Discussions on book: Zero to One: Notes on Startups, or How to Build the Future
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Authors:
Publisher: Currency
Publication date:
ISBN-10: 0804139296
ISBN-13: 978-0804139298
Pages: 224
Book club: Business lounge Book club: Future & trends Book club: Thiel's list
Zero to One: Notes on Startups, or How to Build the Future
Who you, as an entrepreneur, are taking investments from is no less important, than for investors - who…
Mindstrim.com
at 1am on 4/23/2018

Who you, as an entrepreneur, are taking investments from is no less important, than for investors - who they invest to. As I read somewhere else, meetup.com for example was quite selective as to what investors to bring in, not to disrupt their chosen business philosophy and approach.

Dozens of directors on boards of some nonprofits is rather a sign of a weak board and over-powered top…
Mindstrim.com
at 10pm on 4/22/2018

Dozens of directors on boards of some nonprofits is rather a sign of a weak board and over-powered top management left for itself, as per a good observation from the author.

The author is bravely, and even with some romanticism of German philosophical school of thought, proposing…
Mindstrim.com
at 11pm on 4/19/2018

The author is bravely, and even with some romanticism of German philosophical school of thought, proposing a better way for further development of our civilization - the way of vertical progress with developing new technologies that would leap us into a brighter future, as opposed to the current stagnating horizontal progress of globalized movement towards a common plateau where competition for diminishing resources at all levels would be extremal and wasteful.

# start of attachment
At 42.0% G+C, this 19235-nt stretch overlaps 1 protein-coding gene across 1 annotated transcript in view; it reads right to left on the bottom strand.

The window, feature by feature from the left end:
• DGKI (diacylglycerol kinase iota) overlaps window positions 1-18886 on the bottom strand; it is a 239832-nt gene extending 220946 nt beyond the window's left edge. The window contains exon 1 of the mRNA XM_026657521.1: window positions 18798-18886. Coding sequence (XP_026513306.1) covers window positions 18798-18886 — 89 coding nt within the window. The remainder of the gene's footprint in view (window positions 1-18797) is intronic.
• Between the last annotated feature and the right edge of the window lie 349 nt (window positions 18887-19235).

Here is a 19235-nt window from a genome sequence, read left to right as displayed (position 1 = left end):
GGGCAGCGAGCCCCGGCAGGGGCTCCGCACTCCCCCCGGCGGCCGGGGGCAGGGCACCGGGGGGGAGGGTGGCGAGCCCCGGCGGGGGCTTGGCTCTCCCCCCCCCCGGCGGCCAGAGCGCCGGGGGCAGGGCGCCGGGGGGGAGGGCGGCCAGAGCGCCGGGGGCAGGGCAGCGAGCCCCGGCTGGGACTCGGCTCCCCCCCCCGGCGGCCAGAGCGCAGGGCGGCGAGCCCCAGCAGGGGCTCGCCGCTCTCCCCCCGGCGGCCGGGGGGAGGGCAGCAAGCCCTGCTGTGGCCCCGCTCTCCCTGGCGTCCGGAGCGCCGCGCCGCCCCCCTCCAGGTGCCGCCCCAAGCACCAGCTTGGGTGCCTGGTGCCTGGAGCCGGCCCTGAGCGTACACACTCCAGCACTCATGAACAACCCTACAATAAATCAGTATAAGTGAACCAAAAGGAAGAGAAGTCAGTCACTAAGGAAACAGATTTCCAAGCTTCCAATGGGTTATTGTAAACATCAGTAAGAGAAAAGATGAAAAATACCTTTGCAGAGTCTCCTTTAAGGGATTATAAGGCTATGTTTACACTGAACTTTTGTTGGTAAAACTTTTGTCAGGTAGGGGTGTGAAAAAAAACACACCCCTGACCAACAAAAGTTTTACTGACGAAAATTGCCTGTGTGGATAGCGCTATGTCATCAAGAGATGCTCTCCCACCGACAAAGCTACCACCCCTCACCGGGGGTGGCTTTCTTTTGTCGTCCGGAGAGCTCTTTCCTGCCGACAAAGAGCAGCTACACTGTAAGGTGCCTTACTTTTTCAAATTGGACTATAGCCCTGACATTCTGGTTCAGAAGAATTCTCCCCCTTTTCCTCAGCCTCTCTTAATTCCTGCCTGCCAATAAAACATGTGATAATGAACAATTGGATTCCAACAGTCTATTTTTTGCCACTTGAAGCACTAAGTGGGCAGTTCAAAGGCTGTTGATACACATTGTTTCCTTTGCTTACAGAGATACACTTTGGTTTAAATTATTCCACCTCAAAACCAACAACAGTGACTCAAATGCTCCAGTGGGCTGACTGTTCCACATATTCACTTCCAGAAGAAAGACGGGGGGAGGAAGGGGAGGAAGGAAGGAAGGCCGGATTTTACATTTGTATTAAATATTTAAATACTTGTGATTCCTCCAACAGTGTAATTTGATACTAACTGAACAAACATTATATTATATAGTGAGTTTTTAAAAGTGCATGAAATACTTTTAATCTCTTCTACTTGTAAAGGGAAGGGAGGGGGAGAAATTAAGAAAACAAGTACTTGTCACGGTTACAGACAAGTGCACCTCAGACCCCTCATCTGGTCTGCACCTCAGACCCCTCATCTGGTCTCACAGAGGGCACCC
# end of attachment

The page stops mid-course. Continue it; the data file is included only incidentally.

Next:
Yes, he also uses the book to praise his own genius and ventures he's invested in such as PayPal, Facebook and Palantir. However, he makes so many valuable points throughout the book that this subtle promotion is not annoying and used quite organically in the content.

As fas as I can see, Thiel is a rare prominent leader who is assertively calling for a better way of the real progress. This book must be included in most educational programs, from high schools to universities, to cultivate new leaders and new spirit of "finite/rational optimism" in the society.

In his book the author, accomplished entrepreneur and investor, lays out his view on today's progress in…
Mindstrim.com
at 9am on 4/26/2018

In his book the author, accomplished entrepreneur and investor, lays out his view on today's progress in the world and offers the way for social changes he characterizes as revolutionary. The book is based on his lectures. 

He distinguishes between horizontal and vertical progress:

Horizontal progress is the way of globalization - replicating the same existing things (factories, buildings, etc) around the world and multiplying pollution with the same pace.

Vertical progress is the way of substantial improvement of life by developing new technologies (technologies in a broad sense).

Thiel praises monopolies for their abilities to plan long-term and invest resources in new technologies. On the opposite, competition exhausts resources of businesses and brings little technology developments.

He claims that since around 1970s and until now there has been mostly horizontal progress, with high hopes of humanity having been dropped. He attributes this to infinite optimism of boomer generation, having been capitalized on previous achievements and automatically expecting further developments (thus optimism) without making any certain plans (thus infinite).

The author advocates changes at all social levels, from a worker up to the social elites - to start making concrete plans for developments and implementing them.

Thiel has much hopes for new startups to lead the vertical progress and provides some good advice on running startups (about market positioning for success, board of directors, executive compensation, importance of founders and sales).